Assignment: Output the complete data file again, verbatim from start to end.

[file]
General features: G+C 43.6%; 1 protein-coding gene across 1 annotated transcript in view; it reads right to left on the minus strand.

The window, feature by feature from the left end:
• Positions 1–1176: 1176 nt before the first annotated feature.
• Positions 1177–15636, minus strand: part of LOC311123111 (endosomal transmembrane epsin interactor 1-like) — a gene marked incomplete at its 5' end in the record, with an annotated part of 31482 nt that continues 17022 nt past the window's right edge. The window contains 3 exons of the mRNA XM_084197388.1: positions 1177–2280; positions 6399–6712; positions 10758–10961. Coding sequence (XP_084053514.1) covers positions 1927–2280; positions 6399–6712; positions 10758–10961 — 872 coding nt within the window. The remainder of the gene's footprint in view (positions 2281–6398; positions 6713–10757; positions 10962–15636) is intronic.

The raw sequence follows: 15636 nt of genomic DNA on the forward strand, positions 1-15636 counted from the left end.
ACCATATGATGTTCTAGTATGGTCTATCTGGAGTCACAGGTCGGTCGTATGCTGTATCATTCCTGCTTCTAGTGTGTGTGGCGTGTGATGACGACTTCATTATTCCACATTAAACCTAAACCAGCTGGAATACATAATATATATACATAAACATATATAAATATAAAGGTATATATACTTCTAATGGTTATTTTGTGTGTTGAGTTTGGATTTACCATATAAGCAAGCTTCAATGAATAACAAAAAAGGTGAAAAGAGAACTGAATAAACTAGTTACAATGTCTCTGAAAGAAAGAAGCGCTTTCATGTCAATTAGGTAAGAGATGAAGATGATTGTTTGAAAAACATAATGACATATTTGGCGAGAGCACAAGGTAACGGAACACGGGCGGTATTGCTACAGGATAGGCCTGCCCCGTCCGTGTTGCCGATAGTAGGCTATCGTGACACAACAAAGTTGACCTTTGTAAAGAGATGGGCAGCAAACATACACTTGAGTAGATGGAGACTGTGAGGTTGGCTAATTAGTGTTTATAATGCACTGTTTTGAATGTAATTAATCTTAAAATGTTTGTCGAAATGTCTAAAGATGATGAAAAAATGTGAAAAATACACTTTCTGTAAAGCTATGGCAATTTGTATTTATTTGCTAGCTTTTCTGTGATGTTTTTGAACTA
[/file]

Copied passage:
General features: G+C 43.6%; 1 protein-coding gene across 1 annotated transcript in view; it reads right to left on the minus strand.

The window, feature by feature from the left end:
• Positions 1–1176: 1176 nt before the first annotated feature.
• Positions 1177–15636, minus strand: part of LOC311123111 (endosomal transmembrane epsin interactor 1-like) — a gene marked incomplete at its 5' end in the record, with an annotated part of 31482 nt that continues 17022 nt past the window's right edge. The window contains 3 exons of the mRNA XM_084197388.1: positions 1177–2280; positions 6399–6712; positions 10758–10961. Coding sequence (XP_084053514.1) covers positions 1927–2280; positions 6399–6712; positions 10758–10961 — 872 coding nt within the window. The remainder of the gene's footprint in view (positions 2281–6398; positions 6713–10757; positions 10962–15636) is intronic.

The raw sequence follows: 15636 nt of genomic DNA on the forward strand, positions 1-15636 counted from the left end.
ACCATATGATGTTCTAGTATGGTCTATCTGGAGTCACAGGTCGGTCGTATGCTGTATCATTCCTGCTTCTAGTGTGTGTGGCGTGTGATGACGACTTCATTATTCCACATTAAACCTAAACCAGCTGGAATACATAATATATATACATAAACATATATAAATATAAAGGTATATATACTTCTAATGGTTATTTTGTGTGTTGAGTTTGGATTTACCATATAAGCAAGCTTCAATGAATAACAAAAAAGGTGAAAAGAGAACTGAATAAACTAGTTACAATGTCTCTGAAAGAAAGAAGCGCTTTCATGTCAATTAGGTAAGAGATGAAGATGATTGTTTGAAAAACATAATGACATATTTGGCGAGAGCACAAGGTAACGGAACACGGGCGGTATTGCTACAGGATAGGCCTGCCCCGTCCGTGTTGCCGATAGTAGGCTATCGTGACACAACAAAGTTGACCTTTGTAAAGAGATGGGCAGCAAACATACACTTGAGTAGATGGAGACTGTGAGGTTGGCTAATTAGTGTTTATAATGCACTGTTTTGAATGTAATTAATCTTAAAATGTTTGTCGAAATGTCTAAAGATGATGAAAAAATGTGAAAAATACACTTTCTGTAAAGCTATGGCAATTTGTATTTATTTGCTAGCTTTTCTGTGATGTTTTTGAACTA